A demolition crew recently tore down a large blighted structure at a major intersection in downtown Fairmont, WV. The building, a former tire center that loomed menacingly over the intersection of Cleveland Ave, Jackson Street, and Locust Ave since the tire business’s closure in the early 1980s, was one of 53 properties on the City’s blighted gateway property list and was also one of over 300 blighted properties in the volunteer-led BAD (Brownfield, Abandoned, Dilapidated) Building Group’s inventory.
Because of its high visibility and lingering vacancy, both city officials and several concerned residents placed a high priority on the property as a candidate for immediate action. About a year ago, code enforcement officials issued a 30-day raze or repair notice on the property. In early 2015, Fairmont’s City Manager, Attorney, and Planner approached Cliff Jackson, the property owner, to determine a solution. After several back and forth discussions, the City Manager at the time gave him two options: find a developer to turn the former tire center into productive reuse or take the building down.
Lacking the money to tackle the building demolition in a timely fashion himself, the City eventually agreed to provide Jackson a low-interest loan with a two-year grace period so he would be able to demolish the building.
Jackson, who works in the IT department at Fairmont State University and manages a specialty contracting company and a commercial rental business, initially had a different vision for the space when he purchased the property roughly two years ago at a state tax sale. Because tax sale purchases restrict potential buyers from entering a building, he was only able to gauge the quality of the building from the exterior. The now-demolished building seemed like it had potential: with a solid stone masonry structure and prime downtown location, he envisioned converting it into a two-story brew pub modeled after Columbus Brewing Company in Ohio, or alternatively, a climbing gym. Unfortunately the crumbling wood and roof components made the project too costly to consider.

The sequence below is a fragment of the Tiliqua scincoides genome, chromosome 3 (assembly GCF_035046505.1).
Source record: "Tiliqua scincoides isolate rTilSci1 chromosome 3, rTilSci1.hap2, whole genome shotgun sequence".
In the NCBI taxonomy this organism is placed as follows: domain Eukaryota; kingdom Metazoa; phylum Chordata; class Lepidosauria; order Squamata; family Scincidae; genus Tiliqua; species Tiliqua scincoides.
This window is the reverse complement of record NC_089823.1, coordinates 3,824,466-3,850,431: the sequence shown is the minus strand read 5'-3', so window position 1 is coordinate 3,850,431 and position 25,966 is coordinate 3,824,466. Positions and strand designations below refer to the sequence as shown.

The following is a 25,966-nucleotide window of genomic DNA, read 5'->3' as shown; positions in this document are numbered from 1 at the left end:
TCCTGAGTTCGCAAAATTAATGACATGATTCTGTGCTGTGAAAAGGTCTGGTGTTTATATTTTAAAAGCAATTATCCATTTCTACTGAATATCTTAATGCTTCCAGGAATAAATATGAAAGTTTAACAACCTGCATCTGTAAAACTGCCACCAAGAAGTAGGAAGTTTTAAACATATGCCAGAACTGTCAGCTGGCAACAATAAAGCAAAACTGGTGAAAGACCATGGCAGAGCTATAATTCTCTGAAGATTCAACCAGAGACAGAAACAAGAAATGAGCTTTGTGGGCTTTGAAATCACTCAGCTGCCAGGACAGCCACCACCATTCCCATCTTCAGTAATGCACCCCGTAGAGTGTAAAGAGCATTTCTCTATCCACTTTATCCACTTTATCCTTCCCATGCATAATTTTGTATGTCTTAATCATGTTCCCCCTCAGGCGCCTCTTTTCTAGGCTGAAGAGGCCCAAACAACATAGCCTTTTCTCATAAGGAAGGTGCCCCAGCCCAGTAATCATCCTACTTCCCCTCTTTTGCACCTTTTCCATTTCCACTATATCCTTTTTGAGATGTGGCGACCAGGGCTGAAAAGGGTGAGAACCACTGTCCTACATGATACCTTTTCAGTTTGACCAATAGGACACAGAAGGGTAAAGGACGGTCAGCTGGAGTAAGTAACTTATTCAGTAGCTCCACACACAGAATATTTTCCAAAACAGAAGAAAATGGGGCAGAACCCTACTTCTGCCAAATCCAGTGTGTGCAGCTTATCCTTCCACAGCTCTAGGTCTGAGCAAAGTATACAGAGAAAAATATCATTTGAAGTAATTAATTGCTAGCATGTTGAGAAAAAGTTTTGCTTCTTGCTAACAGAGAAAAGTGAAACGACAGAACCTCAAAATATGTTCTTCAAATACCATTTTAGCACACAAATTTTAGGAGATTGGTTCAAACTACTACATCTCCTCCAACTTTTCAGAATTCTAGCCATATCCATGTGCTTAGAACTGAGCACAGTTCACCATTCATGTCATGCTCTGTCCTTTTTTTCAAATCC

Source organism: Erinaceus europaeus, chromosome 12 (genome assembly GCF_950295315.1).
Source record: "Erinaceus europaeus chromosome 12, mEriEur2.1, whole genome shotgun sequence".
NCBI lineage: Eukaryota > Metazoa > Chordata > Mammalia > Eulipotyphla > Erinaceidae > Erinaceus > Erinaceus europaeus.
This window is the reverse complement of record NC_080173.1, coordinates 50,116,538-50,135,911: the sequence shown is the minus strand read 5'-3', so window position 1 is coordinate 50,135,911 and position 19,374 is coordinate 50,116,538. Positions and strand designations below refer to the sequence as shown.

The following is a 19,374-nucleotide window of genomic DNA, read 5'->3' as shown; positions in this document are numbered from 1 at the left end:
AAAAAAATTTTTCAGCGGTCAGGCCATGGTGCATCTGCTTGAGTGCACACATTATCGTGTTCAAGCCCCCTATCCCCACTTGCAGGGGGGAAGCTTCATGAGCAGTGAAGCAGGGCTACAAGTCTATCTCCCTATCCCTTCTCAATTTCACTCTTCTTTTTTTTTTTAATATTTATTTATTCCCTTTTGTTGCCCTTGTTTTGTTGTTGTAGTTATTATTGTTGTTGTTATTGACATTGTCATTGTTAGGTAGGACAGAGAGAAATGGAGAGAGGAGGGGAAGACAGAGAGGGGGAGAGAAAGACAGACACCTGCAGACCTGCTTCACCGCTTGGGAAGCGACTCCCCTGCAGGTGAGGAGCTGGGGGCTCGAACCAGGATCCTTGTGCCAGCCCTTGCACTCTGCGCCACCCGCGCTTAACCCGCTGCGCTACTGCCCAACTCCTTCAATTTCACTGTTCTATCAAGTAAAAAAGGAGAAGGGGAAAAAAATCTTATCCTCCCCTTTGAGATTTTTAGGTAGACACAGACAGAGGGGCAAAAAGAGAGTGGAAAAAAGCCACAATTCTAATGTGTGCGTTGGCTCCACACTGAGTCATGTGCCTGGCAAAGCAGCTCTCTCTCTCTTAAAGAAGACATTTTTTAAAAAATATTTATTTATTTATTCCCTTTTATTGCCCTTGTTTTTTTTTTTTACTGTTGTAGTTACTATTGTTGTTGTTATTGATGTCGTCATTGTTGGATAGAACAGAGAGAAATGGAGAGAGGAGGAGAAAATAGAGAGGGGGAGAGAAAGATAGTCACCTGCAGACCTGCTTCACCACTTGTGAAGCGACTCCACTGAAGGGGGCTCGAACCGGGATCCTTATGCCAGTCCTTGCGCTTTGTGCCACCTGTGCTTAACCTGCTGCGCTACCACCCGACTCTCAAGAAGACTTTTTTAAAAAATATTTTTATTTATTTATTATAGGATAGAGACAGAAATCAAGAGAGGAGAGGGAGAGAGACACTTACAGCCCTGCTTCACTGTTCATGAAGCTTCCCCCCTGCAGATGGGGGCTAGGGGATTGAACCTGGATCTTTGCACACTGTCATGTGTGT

Now that the building is demolished and Jackson is left with a vacant lot, he is in the process of marketing the site to potential developers. So far he has shown the property to a handful of commercial brokers and has also approached neighboring property owners to see if they are interested in expanding into his site. He will soon put up a sign marketing the property with a lot plan indicating the four separate parcels that comprise the site. It is a prime location in downtown Fairmont, so Jackson, the City, and the residents will be eager to see new development on the site that contributes to the vibrancy of the downtown.
When asked about his vision for Fairmont as a whole, Jackson, who also volunteered with members of the BAD Buildings Group to inventory properties, describes a need for market-rate housing in the downtown area, including mixed-use sites that diversify the city’s housing stock. He also sees a need for more quality eating establishments in the downtown.
This vision, along with the more pressing need of removing abandoned, unsafe, and economy-depleting structures, is shared with the BAD Buildings Group, whose volunteer members have been working since 2014 to inventory all blighted buildings in the 9 square miles of the city. They are currently going through the process of targeting one specific neighborhood as a pilot to prioritize buildings for demolition, deconstruction, repairs, or reuse.
It is clear from this one example that collaboration between the city and property owner and the efforts of the volunteer group will contribute to change in the community.